“The initiative, which the Mountain View giant initially launched almost two years ago, essentially leverages visual data from Maps and Earth to generate 3D models of the total amount of sunlight that reaches your roof.” – The Next Web
Edutopia defines Marker Education as “a unique combination of artistry, circuitry, and old-fashioned craftsmanship” (source). This type of making is not a new idea but, until a few years ago, has not been in education and has been growing in implementation ever since.
What is Maker Education?
Several terms are involved with Maker Education such as tinker, hack, create, modify, build, and invent (source). This basic concept involves changing the traditional lecture style of education to a more engaging hands-on environment where students are learning through active projects. This style of learning does not have traditional assessments but uses the finished product as the assessment; thus, completely flipping the traditional style of learning.
Why implement Maker Education?
The following four mindsets show the benefits of implementing Maker Education into the classroom.
Implementing Maker Education within your classroom does not have to be difficult. Start with one project and allow students to build or create something tangible. You can use Pinterest or Instructables to find handy DIY projects for the classroom simply be searching. You will soon become hooked on the idea and will begin to modify your own lesson plans to include more making.
Kaylah Holland is currently a Middle School Instructional Technology Facilitator at Charlotte Christian School in Charlotte, NC. In addition to teaching coding, app development, and robotics; she has a vital role of assisting teachers with the integration of technology into the classroom through ample research, lesson planning, and training. She is currently completing her doctoral degree in the field of Instructional Design and Technology and is in the process of becoming a Google Certified Trainer. She is passionate about building an innovative culture for learning.
Prezi introduces a new way to share life’s little moments, in a nutshell.
Combining the simplicity of photographs, the compelling nature of video, and the fun of animated graphics, Nutshell uses Prezi’s new storymapping technology to create short, shareable cinematic narratives that can be shared easily and instantly.
Besides creating fun social media updates, Nutshell opens the door for all sorts of unique messaging opportunities when videos feel like too much of a production and plain photos just are not adequate for capturing life’s moments.
3 Easy Steps
Snap three pictures.
Choose graphics and let Nutshell turn it all into a shareable cinematic story.
Library of free animated graphics that you can use to create short cinematic stories
Instant sharing to Instagram, Facebook, and Twitter
Send nutshells directly to friends via email, text messages, and WhatsApp
Full camera support for iOS 8.0 and above
Provides students with a creative alternative for submitting reflections, journals, etc.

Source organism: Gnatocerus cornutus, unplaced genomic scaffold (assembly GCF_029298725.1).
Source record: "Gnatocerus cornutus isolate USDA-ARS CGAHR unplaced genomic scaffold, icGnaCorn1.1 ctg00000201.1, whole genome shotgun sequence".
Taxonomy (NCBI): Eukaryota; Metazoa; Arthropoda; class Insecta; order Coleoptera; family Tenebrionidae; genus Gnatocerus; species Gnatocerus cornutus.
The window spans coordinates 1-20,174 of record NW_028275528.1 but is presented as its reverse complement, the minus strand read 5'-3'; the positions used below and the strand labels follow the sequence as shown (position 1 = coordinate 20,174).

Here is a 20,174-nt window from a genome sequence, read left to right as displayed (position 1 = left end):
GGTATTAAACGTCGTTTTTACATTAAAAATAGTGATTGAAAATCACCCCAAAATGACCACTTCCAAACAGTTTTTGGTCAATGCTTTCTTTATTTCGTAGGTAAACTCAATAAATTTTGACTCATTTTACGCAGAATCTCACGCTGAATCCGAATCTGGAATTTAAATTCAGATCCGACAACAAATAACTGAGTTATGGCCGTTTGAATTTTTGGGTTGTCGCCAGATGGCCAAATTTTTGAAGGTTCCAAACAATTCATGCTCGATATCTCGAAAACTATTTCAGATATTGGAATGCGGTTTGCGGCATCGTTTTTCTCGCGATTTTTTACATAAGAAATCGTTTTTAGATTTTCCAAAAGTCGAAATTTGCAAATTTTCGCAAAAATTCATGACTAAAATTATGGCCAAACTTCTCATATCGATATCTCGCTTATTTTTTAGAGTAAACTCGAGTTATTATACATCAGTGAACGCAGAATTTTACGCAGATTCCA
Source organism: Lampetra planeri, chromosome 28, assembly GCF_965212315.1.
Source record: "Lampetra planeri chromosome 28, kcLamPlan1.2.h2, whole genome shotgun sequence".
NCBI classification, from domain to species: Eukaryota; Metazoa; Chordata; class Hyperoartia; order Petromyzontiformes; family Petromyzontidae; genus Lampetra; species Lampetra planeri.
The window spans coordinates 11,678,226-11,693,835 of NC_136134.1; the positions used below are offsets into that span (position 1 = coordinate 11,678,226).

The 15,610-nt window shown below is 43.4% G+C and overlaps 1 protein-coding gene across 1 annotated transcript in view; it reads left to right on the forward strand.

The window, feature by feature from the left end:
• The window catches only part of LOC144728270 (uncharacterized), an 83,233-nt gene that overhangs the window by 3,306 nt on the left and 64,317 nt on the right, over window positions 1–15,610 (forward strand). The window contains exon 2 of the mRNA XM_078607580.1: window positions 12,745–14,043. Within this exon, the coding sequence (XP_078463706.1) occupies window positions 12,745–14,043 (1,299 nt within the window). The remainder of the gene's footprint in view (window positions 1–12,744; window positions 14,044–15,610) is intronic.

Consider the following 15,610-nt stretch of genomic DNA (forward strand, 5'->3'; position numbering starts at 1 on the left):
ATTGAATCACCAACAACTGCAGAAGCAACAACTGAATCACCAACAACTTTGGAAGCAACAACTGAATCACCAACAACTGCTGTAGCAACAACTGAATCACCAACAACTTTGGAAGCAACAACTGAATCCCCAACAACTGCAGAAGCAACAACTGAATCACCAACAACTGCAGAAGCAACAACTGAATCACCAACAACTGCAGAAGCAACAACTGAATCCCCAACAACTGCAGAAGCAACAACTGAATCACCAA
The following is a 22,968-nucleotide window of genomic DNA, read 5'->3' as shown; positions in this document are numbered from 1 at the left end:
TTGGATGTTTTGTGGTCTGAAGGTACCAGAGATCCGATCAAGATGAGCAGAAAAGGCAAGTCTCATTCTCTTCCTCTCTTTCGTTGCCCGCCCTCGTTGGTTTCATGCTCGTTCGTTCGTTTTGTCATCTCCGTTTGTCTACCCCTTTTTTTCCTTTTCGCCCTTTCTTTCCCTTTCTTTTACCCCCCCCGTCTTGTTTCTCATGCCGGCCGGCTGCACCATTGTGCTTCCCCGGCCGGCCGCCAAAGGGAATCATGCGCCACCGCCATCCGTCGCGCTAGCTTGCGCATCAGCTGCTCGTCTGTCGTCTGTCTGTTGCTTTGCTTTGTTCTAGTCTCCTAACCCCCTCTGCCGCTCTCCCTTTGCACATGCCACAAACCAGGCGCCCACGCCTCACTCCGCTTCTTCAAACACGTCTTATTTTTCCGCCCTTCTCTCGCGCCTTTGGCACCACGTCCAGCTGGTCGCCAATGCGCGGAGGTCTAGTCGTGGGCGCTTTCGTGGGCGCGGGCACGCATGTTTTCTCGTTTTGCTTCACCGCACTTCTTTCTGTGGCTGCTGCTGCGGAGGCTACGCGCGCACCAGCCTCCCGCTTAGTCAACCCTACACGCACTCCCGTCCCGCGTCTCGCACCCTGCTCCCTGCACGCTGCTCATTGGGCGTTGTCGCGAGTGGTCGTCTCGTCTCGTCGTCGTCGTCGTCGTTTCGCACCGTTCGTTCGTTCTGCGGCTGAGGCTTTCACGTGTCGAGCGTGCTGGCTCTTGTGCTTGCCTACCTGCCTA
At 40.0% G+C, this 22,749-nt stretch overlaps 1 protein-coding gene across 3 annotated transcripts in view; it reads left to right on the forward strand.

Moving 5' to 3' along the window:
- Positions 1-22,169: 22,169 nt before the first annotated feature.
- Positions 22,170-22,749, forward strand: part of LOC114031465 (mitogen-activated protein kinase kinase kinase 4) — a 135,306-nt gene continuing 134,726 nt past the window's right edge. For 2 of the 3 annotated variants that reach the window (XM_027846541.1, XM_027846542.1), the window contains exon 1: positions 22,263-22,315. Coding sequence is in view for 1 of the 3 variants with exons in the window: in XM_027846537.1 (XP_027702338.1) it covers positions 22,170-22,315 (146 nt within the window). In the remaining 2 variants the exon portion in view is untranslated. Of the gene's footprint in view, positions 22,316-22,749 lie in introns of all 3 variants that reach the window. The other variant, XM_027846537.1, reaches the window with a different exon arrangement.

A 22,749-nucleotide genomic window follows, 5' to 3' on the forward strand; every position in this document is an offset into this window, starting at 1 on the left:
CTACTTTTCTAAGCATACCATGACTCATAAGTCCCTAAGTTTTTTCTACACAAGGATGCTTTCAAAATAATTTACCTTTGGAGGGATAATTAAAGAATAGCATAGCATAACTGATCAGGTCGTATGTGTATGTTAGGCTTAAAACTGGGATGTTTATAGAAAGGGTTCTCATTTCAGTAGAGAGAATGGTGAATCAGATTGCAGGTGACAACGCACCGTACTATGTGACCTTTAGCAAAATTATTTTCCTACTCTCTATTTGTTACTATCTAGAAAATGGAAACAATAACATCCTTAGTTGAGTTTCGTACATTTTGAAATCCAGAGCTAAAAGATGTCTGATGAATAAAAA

Share engaging news and announcements with students and parents.
Integrate with standards focused on communication: personal expression, propaganda techniques, etc.
Enables creative ways for students to share their interpretations of poems, stories, books, plays, and other works of art.
Empower students to collect evidence of their thinking during a lab or group activity.
The finished product can serve as an artifact of learning, potentially making thinking visible in your classroom.
There are many other educational connections. Please share yours in the comments to this post.
Here is an interesting contribution to education’s ongoing conversation about design thinking. “Architect Alastair Parvin presents a simple but provocative idea: what if, instead of architects creating buildings for those who can afford to commission them, regular citizens could design and build their own houses? The concept is at the heart of Wikihouse, an open source construction kit that means just about anyone can build a house, anywhere” (Source).
“We’re moving into this future where the factory is everywhere. And, increasingly,
that means the design team is everyone. That really is an industrial revolution.” –Alastair Parvin
I ran across an interesting set of slides via @skipz on Plurk. The slides seem to be the ongoing work of Tony Cassidy. I encourage you to browse through the presentation and consider the ideas for integrating technology with geography.
Online Geography Gaming – Tony Cassidy
A compilation of more than 100 online games and simulations for use in the geography classroom.
I’ll be facilitating one of the opening workshops today at the Arkansas Association of Instructional Media Conference. I’m excited to be back in Arkansas as I went to college and spent my first two years teaching in this state. The AAIM Conference is in Hot Springs which is one of my favorite Arkansan (Pronounced like “Are Kansan”) towns. I’ll be speaking a couple of more times throughout the 3 day conference. Here are the resources from today’s workshop.
Photo scavenger hunts get students moving while engaging them with course content. Well-designed photo scavenger hunts integrate 21st century skills and promote higher-order thinking.
This is my slide deck for my keynote presentation at today’s Tennessee Administrator’s Technology Academy. The following serves as an outline of some of the topics that will be highlighted and demonstrated.
Standards, 21st Century Learning, and Higher-Order Thinking Skills